An ancient Greek sarcophagus bearing images from the life of Achilles. Two original Raphael paintings. Notes written in Sir Isaac Newton’s own hand and personal letters from Albert Einstein. These are just a few of the historical and cultural treasures that some 40 Thomas Aquinas College students and tutors were able to see over the course of the 2010-11 academic year as participants in a four-Saturday tour of major Southern California museums, sponsored and led by Member of the Board of Governors Maria O. Grant.
“I have wanted to do an art tour for years, as we have access to some of the best museums in the world and do not cover art in the curriculum,” says Mrs. Grant. “We had a terrific time.”
The tour began in October 2010 in the Pacific Palisades at the Getty Villa, which is dedicated to the study of the art and cultures of ancient Greece, Rome, and Etruria. Joined by a curator, the group focused on forms from classical antiquity that have remained constant in art and architecture ever since. “At the College we read the great Greek and Roman works of literature, and at the Villa we got to see how those people lived,” says sophomore Maxmilian Nightingale. “It’s not just words on a page, but it was actually lived out, and it influenced a whole culture.”
In November the group paid a visit to the main J. Paul Getty Museum in Los Angeles, where it focused on Renaissance and Baroque art. “We were all enthralled by the complementarity Mrs. Grant brought out between the appreciation of great art and the intellectual formation students receive at the College,” says Dr. Christopher Decaen (’93), a member of the teaching faculty. “We would see elements of the curriculum come alive each time we would see, say, Achilles or St. Mary Magdalene in a work of art.”
In January 2011 Mrs. Grant hosted the group at the Norton Simon Museum, where she is a lecturer. She led her fascinated audience through an examination of art from the Baroque period up through the 1960s. The group viewed numerous great works, such as Rubens’ portrait of St. Ignatius of Loyola. “It was fantastic to get to be there with Mrs. Grant, who knows so much about each piece,” says junior Kelly Bulger. “You would stand there looking at a painting, and she would just come up and point out some detail you had missed, bringing the work into a whole new light.”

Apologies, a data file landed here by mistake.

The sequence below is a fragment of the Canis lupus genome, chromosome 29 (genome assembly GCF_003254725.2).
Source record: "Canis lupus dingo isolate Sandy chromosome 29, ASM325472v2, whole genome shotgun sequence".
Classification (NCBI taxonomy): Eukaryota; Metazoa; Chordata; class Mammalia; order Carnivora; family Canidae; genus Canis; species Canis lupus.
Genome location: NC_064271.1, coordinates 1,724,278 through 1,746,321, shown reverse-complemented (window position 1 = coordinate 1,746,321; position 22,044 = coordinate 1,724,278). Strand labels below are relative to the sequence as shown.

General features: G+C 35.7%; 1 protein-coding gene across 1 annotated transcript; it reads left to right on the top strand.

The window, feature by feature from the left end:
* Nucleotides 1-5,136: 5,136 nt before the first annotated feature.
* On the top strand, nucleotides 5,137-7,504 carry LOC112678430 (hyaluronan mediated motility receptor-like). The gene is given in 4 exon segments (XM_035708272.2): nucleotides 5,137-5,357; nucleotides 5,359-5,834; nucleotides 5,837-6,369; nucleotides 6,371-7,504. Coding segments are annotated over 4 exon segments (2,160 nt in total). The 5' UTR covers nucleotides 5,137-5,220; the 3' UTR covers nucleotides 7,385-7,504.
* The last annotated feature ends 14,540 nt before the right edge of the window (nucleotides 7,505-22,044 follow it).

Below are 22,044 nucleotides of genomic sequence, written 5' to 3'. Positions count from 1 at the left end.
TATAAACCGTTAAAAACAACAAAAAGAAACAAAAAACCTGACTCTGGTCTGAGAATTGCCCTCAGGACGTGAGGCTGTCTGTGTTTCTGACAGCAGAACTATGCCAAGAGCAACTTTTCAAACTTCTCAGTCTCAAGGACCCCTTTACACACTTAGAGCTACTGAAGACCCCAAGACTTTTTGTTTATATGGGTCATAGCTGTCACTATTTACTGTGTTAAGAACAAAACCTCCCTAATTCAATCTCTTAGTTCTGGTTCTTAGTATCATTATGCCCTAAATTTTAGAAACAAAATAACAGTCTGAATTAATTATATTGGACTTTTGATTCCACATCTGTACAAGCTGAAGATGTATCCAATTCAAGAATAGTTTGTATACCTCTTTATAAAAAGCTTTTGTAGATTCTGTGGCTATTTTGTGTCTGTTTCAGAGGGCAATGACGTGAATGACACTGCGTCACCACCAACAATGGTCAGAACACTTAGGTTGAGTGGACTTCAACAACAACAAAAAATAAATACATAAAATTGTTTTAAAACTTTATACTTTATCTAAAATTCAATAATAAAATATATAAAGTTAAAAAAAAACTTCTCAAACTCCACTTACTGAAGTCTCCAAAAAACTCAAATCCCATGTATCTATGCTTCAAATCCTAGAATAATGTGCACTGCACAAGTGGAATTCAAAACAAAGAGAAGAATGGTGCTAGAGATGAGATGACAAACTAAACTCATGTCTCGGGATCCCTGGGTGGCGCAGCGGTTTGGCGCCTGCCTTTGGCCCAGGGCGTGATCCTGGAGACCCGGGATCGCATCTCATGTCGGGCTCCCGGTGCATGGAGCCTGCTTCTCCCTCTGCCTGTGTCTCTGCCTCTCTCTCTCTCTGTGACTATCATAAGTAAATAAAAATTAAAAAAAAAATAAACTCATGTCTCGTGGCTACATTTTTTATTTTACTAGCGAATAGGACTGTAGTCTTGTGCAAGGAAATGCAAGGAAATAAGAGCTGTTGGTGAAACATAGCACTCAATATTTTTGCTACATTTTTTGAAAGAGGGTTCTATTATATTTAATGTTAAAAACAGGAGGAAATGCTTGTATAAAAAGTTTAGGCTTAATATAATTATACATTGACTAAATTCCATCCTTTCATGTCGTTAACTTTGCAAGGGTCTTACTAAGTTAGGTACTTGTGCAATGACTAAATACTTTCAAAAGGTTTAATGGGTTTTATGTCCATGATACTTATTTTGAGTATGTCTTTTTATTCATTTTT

Finally in March Mrs. Grant brought the College contingent to the Huntington Library in San Marino, where she serves as an Overseer. There they saw the largest traditional Chinese garden outside of China, crafted and installed by Chinese workmen. The group then split into two sections. Mrs. Grant led one through the American Art Galleries, where they studied the influence of European art on American artists; the other toured a History of Science exhibit led by the exhibit’s curator, Dan Lewis. “The History of Science exhibit displays in physical forms, books and illustrations, many of the ideas and authors that the students read at the College,” says Mrs. Grant. Adds Mr. Nightingale, “They had a medieval edition of Aristotle’s Metaphysics. You could read the text in Latin, and it was the same text we read here!”
In addition to covering all admissions and transportation expenses, the Grants provided meals for the group at three locations and hosted a luncheon at their home after the trip to the Huntington. “We are so grateful for the Grants’ generosity, and it was wonderful to get to know them personally,” says Miss Bulger. Mrs. Grant likewise appreciated her time with the students. “I particularly enjoyed relating to them as a tour guide, and not as a Board member. Their questions and comments were intelligent and insightful,” she notes. “All in all, a delightful way to spend four Saturdays!”